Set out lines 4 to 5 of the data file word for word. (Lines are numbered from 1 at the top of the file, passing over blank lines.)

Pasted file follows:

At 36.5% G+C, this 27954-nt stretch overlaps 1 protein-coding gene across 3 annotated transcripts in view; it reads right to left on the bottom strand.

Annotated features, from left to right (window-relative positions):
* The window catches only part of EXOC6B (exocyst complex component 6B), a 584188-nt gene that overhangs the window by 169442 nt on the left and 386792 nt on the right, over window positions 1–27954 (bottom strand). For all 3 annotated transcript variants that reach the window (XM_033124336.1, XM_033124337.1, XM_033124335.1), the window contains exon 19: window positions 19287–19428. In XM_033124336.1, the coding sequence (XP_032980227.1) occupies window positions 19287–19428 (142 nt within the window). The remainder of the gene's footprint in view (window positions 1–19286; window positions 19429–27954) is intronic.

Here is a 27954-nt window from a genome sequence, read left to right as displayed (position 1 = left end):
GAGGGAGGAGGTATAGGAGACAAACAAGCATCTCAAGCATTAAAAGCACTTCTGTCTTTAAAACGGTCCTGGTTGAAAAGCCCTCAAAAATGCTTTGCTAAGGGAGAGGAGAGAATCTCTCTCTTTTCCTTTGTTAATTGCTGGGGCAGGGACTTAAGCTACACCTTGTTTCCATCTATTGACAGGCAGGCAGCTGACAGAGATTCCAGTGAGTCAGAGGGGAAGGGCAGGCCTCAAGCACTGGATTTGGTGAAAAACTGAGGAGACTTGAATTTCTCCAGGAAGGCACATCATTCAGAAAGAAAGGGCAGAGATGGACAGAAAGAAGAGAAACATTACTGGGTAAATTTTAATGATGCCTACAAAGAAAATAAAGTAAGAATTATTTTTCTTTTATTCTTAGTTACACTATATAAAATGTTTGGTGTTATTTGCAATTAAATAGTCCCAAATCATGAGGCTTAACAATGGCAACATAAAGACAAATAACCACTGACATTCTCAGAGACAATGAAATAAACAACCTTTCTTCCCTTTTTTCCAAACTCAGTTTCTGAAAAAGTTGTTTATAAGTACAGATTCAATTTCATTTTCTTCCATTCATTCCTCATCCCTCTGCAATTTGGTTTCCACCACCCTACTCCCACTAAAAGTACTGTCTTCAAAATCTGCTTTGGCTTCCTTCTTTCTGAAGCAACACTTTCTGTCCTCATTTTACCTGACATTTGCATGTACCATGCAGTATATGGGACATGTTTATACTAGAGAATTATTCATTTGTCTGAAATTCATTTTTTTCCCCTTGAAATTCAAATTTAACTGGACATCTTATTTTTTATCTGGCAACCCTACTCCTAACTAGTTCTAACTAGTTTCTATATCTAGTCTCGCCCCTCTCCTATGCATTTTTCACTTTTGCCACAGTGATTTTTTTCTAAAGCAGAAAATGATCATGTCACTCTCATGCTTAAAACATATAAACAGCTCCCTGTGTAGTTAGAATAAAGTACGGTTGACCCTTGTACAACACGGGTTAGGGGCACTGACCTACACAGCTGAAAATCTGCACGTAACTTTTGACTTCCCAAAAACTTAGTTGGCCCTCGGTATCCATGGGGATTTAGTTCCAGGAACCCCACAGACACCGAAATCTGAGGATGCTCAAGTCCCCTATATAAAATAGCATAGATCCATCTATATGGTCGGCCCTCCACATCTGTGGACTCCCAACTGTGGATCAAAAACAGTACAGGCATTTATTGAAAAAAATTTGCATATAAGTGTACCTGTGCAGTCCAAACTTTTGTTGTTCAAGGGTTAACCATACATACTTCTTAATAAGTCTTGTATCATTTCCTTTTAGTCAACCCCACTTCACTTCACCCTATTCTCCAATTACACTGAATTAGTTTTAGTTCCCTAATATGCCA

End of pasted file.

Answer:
Here is a 27954-nt window from a genome sequence, read left to right as displayed (position 1 = left end):
GAGGGAGGAGGTATAGGAGACAAACAAGCATCTCAAGCATTAAAAGCACTTCTGTCTTTAAAACGGTCCTGGTTGAAAAGCCCTCAAAAATGCTTTGCTAAGGGAGAGGAGAGAATCTCTCTCTTTTCCTTTGTTAATTGCTGGGGCAGGGACTTAAGCTACACCTTGTTTCCATCTATTGACAGGCAGGCAGCTGACAGAGATTCCAGTGAGTCAGAGGGGAAGGGCAGGCCTCAAGCACTGGATTTGGTGAAAAACTGAGGAGACTTGAATTTCTCCAGGAAGGCACATCATTCAGAAAGAAAGGGCAGAGATGGACAGAAAGAAGAGAAACATTACTGGGTAAATTTTAATGATGCCTACAAAGAAAATAAAGTAAGAATTATTTTTCTTTTATTCTTAGTTACACTATATAAAATGTTTGGTGTTATTTGCAATTAAATAGTCCCAAATCATGAGGCTTAACAATGGCAACATAAAGACAAATAACCACTGACATTCTCAGAGACAATGAAATAAACAACCTTTCTTCCCTTTTTTCCAAACTCAGTTTCTGAAAAAGTTGTTTATAAGTACAGATTCAATTTCATTTTCTTCCATTCATTCCTCATCCCTCTGCAATTTGGTTTCCACCACCCTACTCCCACTAAAAGTACTGTCTTCAAAATCTGCTTTGGCTTCCTTCTTTCTGAAGCAACACTTTCTGTCCTCATTTTACCTGACATTTGCATGTACCATGCAGTATATGGGACATGTTTATACTAGAGAATTATTCATTTGTCTGAAATTCATTTTTTTCCCCTTGAAATTCAAATTTAACTGGACATCTTATTTTTTATCTGGCAACCCTACTCCTAACTAGTTCTAACTAGTTTCTATATCTAGTCTCGCCCCTCTCCTATGCATTTTTCACTTTTGCCACAGTGATTTTTTTCTAAAGCAGAAAATGATCATGTCACTCTCATGCTTAAAACATATAAACAGCTCCCTGTGTAGTTAGAATAAAGTACGGTTGACCCTTGTACAACACGGGTTAGGGGCACTGACCTACACAGCTGAAAATCTGCACGTAACTTTTGACTTCCCAAAAACTTAGTTGGCCCTCGGTATCCATGGGGATTTAGTTCCAGGAACCCCACAGACACCGAAATCTGAGGATGCTCAAGTCCCCTATATAAAATAGCATAGATCCATCTATATGGTCGGCCCTCCACATCTGTGGACTCCCAACTGTGGATCAAAAACAGTACAGGCATTTATTGAAAAAAATTTGCATATAAGTGTACCTGTGCAGTCCAAACTTTTGTTGTTCAAGGGTTAACCATACATACTTCTTAATAAGTCTTGTATCATTTCCTTTTAGTCAACCCCACTTCACTTCACCCTATTCTCCAATTACACTGAATTAGTTTTAGTTCCCTAATATGCCA